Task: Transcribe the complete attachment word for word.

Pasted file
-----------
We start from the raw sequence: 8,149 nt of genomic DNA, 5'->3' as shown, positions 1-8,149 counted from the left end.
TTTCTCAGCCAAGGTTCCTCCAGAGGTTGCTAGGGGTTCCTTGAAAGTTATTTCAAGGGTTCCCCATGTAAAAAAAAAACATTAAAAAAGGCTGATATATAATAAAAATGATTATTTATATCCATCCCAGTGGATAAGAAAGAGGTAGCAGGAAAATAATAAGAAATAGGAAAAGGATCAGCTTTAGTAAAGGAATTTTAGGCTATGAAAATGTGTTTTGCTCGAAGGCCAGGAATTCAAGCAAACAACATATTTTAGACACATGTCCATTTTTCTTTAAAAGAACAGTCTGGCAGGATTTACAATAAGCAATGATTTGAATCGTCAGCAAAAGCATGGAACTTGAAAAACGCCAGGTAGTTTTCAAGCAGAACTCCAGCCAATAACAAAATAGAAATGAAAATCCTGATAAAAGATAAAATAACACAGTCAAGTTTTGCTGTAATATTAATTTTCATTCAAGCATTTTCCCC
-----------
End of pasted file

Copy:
We start from the raw sequence: 8,149 nt of genomic DNA, 5'->3' as shown, positions 1-8,149 counted from the left end.
TTTCTCAGCCAAGGTTCCTCCAGAGGTTGCTAGGGGTTCCTTGAAAGTTATTTCAAGGGTTCCCCATGTAAAAAAAAAACATTAAAAAAGGCTGATATATAATAAAAATGATTATTTATATCCATCCCAGTGGATAAGAAAGAGGTAGCAGGAAAATAATAAGAAATAGGAAAAGGATCAGCTTTAGTAAAGGAATTTTAGGCTATGAAAATGTGTTTTGCTCGAAGGCCAGGAATTCAAGCAAACAACATATTTTAGACACATGTCCATTTTTCTTTAAAAGAACAGTCTGGCAGGATTTACAATAAGCAATGATTTGAATCGTCAGCAAAAGCATGGAACTTGAAAAACGCCAGGTAGTTTTCAAGCAGAACTCCAGCCAATAACAAAATAGAAATGAAAATCCTGATAAAAGATAAAATAACACAGTCAAGTTTTGCTGTAATATTAATTTTCATTCAAGCATTTTCCCC